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Example 4: Ole Automation - Excel

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For the 4th example we will not use a standard example from Visual Objects but will create a new sample app in Visual Objects to remote control Excel and to write data to an Excel Sheet.

I found the following example in the Comp.Lang.Clipper.Visual-Objects newsgroup (which I changed a little bit for this example).

Create a new terminal application in Visual Objects and copy and paste the code below into the app.

Open the application Properties and add the Ole Library.

Also rename the app to "ExcelTest".

Now open the start module and copy the code.

Compile and run, and you will find an xls file in the C:\ExcelTest folder.

 

FUNCTION Start()
LOCAL oExcel AS OBJECT
LOCAL oWorkBooks AS OBJECT
LOCAL oWorksheet AS OBJECT
LOCAL oRange AS OBJECT
LOCAL cFile AS STRING
cFile := "C:\ExcelTest\example.xls"
DirMake(String2Psz("C:\ExcelTest"))
oExcel:=OLEAutoObject{"Excel.Application"}
oExcel:Visible:=FALSE // Don't show the EXCEL execute
oExcel:DisplayAlerts:=FALSE // Don't show messages
oWorkBooks:=oExcel:Workbooks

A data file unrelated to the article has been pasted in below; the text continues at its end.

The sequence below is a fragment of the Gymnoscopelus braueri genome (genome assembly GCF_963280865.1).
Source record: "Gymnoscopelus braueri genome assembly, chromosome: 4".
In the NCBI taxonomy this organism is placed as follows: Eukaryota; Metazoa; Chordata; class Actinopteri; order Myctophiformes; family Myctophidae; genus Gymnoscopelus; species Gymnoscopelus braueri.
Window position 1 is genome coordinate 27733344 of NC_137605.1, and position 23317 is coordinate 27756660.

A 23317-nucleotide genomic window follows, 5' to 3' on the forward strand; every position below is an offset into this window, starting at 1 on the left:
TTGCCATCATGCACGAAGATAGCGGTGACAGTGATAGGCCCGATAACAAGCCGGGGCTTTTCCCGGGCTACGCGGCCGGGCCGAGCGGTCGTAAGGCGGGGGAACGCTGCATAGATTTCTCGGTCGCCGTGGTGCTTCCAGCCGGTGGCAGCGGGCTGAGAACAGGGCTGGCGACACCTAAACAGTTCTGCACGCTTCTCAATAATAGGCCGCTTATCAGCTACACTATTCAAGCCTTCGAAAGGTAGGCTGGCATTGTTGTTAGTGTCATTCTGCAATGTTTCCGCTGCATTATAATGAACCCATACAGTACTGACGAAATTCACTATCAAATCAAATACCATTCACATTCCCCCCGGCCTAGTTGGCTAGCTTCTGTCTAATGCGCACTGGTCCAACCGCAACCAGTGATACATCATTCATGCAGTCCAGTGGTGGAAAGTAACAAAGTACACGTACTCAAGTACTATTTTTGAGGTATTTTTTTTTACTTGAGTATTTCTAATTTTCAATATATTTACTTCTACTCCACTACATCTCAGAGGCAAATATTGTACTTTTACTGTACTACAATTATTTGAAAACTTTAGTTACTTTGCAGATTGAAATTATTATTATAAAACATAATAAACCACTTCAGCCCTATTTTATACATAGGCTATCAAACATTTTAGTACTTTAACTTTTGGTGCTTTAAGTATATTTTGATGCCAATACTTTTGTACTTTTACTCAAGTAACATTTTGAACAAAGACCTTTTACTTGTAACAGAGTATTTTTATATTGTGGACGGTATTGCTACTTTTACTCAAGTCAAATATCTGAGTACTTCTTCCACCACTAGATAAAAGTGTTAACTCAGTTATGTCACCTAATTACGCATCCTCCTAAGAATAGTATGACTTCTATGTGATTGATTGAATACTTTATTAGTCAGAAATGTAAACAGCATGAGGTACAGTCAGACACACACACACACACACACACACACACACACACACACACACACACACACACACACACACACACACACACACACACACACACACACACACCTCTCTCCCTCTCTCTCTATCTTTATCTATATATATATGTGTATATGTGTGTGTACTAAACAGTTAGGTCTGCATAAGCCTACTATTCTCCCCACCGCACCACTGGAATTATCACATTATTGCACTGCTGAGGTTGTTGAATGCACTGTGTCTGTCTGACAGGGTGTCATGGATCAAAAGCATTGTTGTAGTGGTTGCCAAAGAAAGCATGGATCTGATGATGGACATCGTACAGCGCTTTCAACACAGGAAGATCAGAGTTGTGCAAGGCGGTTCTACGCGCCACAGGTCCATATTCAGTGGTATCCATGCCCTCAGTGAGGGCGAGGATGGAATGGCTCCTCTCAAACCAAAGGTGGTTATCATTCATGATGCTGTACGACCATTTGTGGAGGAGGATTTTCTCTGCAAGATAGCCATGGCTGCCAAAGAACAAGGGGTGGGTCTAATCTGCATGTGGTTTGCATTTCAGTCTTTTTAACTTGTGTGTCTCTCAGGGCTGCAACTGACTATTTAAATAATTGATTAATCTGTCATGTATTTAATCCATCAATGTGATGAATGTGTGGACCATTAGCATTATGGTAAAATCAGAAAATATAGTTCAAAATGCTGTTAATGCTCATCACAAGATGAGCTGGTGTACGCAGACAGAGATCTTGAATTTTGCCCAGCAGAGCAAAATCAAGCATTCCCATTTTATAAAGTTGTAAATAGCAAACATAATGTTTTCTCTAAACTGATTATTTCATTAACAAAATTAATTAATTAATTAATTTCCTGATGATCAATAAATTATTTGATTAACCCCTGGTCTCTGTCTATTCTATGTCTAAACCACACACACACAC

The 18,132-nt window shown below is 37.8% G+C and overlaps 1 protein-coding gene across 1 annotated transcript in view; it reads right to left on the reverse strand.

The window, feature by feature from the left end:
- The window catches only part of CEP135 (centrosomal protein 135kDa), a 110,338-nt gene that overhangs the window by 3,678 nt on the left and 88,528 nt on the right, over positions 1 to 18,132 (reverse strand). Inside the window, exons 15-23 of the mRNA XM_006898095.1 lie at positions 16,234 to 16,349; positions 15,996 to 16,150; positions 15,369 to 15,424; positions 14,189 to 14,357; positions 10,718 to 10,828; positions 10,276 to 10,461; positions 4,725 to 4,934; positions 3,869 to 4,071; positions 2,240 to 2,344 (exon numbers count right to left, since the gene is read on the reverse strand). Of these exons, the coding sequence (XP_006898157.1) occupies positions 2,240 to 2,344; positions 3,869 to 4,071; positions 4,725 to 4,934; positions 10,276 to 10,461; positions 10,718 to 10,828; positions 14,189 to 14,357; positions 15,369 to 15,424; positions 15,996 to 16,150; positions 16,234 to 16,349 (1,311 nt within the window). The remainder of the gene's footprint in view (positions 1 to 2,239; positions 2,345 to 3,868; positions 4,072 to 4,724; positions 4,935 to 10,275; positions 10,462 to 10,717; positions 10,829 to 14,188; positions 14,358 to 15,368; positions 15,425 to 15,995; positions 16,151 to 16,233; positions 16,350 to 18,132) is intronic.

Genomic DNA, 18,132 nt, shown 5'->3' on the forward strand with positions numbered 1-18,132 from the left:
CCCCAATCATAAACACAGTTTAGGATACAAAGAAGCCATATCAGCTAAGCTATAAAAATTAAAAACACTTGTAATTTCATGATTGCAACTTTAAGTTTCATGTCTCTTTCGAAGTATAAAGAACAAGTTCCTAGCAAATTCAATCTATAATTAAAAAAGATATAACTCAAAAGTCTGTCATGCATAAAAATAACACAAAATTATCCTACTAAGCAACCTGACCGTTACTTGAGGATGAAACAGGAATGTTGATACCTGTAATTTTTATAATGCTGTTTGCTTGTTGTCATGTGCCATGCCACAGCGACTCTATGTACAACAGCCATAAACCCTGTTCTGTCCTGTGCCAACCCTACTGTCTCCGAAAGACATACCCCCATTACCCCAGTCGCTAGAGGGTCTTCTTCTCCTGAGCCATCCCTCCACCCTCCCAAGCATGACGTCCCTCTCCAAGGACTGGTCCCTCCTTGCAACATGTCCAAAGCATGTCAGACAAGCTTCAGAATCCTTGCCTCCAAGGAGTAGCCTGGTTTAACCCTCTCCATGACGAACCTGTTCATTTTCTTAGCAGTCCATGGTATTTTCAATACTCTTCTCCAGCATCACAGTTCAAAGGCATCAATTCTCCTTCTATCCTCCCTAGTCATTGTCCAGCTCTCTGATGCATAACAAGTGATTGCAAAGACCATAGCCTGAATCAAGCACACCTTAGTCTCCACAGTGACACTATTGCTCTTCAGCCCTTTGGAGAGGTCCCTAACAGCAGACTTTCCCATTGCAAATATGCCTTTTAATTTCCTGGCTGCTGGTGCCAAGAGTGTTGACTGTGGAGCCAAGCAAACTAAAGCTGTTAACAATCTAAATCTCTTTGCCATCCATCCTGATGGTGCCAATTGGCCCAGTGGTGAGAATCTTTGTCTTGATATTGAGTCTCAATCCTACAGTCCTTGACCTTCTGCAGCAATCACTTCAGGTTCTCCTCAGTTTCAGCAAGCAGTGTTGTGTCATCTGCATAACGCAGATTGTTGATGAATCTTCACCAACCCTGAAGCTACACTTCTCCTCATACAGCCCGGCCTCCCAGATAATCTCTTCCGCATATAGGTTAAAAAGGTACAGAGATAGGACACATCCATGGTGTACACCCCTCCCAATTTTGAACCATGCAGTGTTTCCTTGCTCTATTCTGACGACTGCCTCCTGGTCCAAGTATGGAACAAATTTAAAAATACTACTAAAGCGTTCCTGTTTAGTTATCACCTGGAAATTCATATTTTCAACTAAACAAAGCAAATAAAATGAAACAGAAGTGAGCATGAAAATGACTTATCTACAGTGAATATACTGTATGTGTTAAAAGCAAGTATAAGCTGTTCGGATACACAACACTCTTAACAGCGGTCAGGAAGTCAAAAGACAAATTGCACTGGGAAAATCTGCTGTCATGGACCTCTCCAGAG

oWorkBooks:add() //open a new worksheet
oWorkSheet:=oExcel:ActiveSheet // active the first sheet
oRange:=oWorkSheet:[Range,"A1","A1"] // A1 cell
oRange:SELECT()
oRange:FormulaR1C1:="Hello my text"
oExcel:ActiveWorkBook:SaveAs(cFile,56,"","",;
     FALSE,FALSE) //"56" save the file in work book of EXCEL 97-2003 (Excel 8)
 
oWorkBooks:Close()
oExcel:Quit()  
WAIT
 
RETURN NIL  

 

Export the AEF to "C:\ExcelTest\ExcelTest.AEF"

Run the VOExporter and export the code.

After opening the solution inside Visual Studio you will also get an application with one source file (Start.prg). The source is almost identical with one difference. The line :

oRange:=oWorkSheet:[Range,"A1","A1"] // A1 cell

 

has been changed to

oRange:=oWorkSheet:Range["A1","A1"] // A1 cell

 

Note that the name Range is now in front of the Square brackets.
Range is a so called "Indexed property" of the worksheet. Visual Objects uses a "funny" syntax for this.
X# uses the same syntax that most other languages do. The property looks like an array (the square brackets) .

Now compile the app in X#. You will get the following errors: